When it comes to a safety incentive program, what KPIs (Key Performance Indicators) should we be following? Choosing the right KPIs will rely on a good understanding of what is important to the organization and the defined strategy of the organization. A KPI is a metric that is tied to a target and represents where you are compared to where you would like to reside.
The S.M.A.R.T.E.R. Standard
In defining your organization’s KPIs, it is important to remember the S.M.A.R.T Rule that defines the 5 conditions of a good KPI. But according to the KPI Library, GREAT Key Performance Indicators need to follow the S.M.A.R.T.E.R standard to truly be valued.
- Specific – It has to be clear what the KPI exactly measures. There has to be one widely-accepted definition of the KPI to make sure the different users interpret it the same way and, as a result, come to the same and right conclusions which they can act on.
- Measurable – The KPI has to be measurable to define a standard, budget or norm, to make it possible to measure the actual value and to make the actual value comparable to the budgeted value.
- Achievable – Every KPI has to be measurable in order to define a standard value. It is important that this norm is achievable. Nothing is more discouraging than striving for a goal that you will never obtain.
Relevant – The KPI must give more insight in the performance of the organization in obtaining its strategy. If a KPI is not measuring a part of the strategy, acting on it doesn’t affect the organizations’ performance. Therefore, an irrelevant KPI is useless.
- Timely - It is important to express the value of the KPI in a given time frame. Every KPI only has a meaning if one knows the time dimension in which it is realized. The realization and standardization of the KPI, therefore, has to be time phased.
Explainable - You must ensure KPIs are easy to understand and that you can communicate the expectation to all stakeholders involved. This ensures that everybody understand what is being measured. Too often, KPIs are hard to understand and you face the risk of miscommunication.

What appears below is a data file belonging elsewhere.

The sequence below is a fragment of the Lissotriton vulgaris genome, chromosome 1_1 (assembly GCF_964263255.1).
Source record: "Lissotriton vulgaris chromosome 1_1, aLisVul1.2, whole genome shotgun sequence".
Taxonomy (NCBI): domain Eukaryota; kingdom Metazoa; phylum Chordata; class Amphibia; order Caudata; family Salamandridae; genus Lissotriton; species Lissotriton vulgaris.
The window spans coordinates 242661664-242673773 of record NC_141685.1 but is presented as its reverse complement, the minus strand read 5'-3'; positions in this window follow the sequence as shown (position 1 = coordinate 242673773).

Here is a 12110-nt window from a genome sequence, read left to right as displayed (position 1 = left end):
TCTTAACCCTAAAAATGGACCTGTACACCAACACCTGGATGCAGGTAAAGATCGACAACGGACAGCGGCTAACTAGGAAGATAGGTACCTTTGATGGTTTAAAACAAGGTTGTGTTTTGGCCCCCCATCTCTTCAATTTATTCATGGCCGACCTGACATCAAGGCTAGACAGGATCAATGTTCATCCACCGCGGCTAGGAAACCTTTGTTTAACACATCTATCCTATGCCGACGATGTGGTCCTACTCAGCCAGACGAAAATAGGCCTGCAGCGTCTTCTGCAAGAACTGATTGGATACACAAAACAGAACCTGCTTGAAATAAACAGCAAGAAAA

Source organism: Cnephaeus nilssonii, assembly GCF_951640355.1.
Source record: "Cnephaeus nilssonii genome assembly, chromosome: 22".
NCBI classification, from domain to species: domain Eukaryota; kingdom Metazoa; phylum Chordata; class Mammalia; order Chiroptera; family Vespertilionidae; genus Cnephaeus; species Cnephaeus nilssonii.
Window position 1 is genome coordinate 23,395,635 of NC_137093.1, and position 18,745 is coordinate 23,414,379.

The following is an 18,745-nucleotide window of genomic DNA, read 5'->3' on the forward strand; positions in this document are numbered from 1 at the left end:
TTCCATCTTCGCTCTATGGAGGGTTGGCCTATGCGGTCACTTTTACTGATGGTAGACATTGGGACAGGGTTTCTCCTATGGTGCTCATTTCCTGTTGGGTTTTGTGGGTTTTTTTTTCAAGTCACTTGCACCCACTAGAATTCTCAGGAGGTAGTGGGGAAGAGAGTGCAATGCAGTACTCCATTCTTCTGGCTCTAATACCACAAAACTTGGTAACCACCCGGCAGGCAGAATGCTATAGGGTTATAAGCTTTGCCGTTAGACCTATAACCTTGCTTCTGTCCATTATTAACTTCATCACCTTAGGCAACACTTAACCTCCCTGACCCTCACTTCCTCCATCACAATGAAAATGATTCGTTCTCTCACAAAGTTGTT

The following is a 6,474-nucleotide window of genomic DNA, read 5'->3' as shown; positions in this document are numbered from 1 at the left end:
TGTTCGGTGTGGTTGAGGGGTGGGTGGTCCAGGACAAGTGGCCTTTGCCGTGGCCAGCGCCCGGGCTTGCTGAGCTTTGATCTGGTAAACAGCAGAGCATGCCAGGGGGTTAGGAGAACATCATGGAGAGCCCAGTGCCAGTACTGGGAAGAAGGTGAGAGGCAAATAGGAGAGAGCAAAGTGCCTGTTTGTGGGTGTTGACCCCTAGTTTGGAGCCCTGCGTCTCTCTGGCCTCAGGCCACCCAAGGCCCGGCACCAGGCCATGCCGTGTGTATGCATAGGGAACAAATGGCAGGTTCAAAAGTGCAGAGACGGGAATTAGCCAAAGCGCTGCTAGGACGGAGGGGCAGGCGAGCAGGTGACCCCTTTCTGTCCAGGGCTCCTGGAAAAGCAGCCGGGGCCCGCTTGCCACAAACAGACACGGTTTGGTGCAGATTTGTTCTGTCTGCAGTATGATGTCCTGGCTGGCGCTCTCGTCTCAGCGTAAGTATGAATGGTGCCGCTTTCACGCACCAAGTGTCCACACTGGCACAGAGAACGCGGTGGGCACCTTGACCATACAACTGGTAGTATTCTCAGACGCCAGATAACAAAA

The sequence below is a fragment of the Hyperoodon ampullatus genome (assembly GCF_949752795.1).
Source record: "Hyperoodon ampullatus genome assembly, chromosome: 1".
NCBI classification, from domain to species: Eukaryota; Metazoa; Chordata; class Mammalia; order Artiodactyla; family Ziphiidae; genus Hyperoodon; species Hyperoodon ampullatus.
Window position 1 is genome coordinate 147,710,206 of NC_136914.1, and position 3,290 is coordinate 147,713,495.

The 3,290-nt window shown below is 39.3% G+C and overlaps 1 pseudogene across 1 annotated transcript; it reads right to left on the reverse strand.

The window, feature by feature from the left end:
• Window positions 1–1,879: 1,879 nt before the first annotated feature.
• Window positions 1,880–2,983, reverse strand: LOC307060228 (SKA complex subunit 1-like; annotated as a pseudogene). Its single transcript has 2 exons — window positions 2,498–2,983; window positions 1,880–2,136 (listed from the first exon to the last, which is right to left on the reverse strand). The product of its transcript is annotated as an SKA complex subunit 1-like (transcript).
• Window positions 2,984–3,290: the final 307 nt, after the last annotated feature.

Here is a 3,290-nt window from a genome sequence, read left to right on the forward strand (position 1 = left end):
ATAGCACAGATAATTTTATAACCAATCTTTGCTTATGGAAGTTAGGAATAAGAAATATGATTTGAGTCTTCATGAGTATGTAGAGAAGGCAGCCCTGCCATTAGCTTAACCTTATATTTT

Relative - Your KPIs must be relative to ensure that your KPI definitions and goals still apply when your business or volume grows.
To develop meaningful KPIs you need to understand the safety risks of your operations and evaluate the systems that are in place to manage these risks, and can be put into place short or long term.
Leading and Lagging Indicators
KPIs fall into two types – leading and lagging. Lagging indicators tend to consider things that have gone wrong, such as injury statistics, exposure incidents, and regulatory fines. These indicators are more reactive. Leading indicators tend to give an early warning sign that all is not well and are more predictive of future performance results. These indicators are more proactive.
The leading indicators are there to identify the failings from routine measurements in order to fill in the holes before an accident occurs. The lagging indicators reveal the holes through the occurrence of incidents so that action can be taken to prevent a recurrence of that event.
The challenge is to develop meaningful leading indicators such as, percentage of accidents/incidents investigated to determine root cause, number of audits or inspections performed, types of findings and observations, training completed, reporting of near misses, timely preventive tasks performed, and safety committee meetings held and attended.
In Selecting KPIs, Keep These in Mind
Quantity doesn't equal quality
Measure the most important things
Make sure all levels of the organization buy-in
Don’t let the cost of measuring exceed the value of the results
KPIs will vary according to industry, but the important part is to have the right combination of leading and lagging.
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